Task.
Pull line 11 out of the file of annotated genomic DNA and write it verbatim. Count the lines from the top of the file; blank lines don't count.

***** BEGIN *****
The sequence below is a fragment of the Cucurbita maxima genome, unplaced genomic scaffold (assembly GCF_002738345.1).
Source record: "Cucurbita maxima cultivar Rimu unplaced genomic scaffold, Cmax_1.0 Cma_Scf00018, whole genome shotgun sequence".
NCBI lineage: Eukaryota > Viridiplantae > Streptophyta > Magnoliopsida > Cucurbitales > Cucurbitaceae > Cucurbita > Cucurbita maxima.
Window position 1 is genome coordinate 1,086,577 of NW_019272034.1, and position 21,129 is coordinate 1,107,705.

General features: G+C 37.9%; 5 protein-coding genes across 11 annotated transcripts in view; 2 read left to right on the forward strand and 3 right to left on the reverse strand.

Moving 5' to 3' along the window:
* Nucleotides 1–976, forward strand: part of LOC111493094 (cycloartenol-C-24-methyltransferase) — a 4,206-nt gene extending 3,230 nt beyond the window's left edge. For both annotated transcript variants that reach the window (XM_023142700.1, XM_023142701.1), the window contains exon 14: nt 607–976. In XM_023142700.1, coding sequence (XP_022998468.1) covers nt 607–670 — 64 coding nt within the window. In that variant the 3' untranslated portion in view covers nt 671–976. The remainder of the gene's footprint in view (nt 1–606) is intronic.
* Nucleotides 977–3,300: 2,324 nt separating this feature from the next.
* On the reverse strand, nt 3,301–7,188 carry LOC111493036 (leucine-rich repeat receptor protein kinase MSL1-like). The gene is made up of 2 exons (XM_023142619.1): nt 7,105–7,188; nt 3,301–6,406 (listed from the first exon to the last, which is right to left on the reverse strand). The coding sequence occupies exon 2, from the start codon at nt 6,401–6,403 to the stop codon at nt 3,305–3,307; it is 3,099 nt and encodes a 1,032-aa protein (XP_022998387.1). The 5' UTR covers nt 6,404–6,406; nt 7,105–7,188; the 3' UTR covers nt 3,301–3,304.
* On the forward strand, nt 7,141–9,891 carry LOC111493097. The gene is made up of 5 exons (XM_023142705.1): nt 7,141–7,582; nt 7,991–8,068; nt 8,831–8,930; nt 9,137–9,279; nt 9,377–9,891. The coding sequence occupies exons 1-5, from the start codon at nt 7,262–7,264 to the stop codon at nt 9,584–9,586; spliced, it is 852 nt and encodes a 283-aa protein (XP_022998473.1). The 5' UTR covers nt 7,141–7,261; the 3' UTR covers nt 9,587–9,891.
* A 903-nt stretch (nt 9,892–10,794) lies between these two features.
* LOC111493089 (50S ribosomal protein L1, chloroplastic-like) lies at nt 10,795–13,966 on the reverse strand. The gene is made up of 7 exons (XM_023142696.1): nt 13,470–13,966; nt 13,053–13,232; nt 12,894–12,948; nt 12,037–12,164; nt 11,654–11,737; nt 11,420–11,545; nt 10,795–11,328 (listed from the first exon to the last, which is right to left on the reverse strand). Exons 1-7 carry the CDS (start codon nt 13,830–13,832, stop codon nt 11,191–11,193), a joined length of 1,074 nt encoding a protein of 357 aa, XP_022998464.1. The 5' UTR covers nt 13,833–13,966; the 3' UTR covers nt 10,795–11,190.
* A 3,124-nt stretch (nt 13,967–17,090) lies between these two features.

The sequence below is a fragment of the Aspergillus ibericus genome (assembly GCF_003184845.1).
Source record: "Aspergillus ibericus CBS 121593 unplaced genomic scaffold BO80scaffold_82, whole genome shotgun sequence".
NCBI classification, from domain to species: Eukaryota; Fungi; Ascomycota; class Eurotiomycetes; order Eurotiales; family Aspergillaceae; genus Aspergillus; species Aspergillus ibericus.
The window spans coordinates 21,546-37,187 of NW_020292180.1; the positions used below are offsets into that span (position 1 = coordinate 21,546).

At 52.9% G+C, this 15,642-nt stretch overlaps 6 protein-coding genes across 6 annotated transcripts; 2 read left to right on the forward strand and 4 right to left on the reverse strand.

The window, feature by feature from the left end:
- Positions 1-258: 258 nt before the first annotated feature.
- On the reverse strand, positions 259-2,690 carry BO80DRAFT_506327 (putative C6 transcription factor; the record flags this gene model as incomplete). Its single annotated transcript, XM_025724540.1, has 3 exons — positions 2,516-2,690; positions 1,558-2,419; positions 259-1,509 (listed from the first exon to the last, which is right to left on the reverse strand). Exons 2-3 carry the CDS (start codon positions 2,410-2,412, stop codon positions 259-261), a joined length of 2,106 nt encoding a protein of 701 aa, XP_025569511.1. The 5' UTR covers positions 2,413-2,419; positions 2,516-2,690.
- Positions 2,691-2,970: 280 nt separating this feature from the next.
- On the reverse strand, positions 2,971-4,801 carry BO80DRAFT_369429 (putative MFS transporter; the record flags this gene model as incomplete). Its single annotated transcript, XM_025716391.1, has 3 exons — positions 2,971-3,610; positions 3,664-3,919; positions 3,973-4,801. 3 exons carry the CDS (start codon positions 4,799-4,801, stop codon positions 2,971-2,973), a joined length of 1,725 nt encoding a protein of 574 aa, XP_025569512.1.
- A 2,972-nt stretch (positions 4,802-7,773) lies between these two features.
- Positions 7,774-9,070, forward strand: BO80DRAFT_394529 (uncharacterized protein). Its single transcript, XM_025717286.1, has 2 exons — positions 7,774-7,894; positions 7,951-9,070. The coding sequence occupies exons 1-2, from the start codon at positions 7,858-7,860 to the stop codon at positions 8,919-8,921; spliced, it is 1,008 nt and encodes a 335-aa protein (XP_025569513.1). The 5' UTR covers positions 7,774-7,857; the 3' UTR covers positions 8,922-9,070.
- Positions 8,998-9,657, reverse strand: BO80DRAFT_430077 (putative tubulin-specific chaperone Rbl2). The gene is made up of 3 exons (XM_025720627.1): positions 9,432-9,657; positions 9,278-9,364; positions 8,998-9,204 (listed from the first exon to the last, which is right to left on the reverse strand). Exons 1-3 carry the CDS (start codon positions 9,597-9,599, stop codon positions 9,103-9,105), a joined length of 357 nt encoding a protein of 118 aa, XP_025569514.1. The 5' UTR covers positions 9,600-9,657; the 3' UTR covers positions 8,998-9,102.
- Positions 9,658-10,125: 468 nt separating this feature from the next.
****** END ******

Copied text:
* A 903-nt stretch (nt 9,892–10,794) lies between these two features.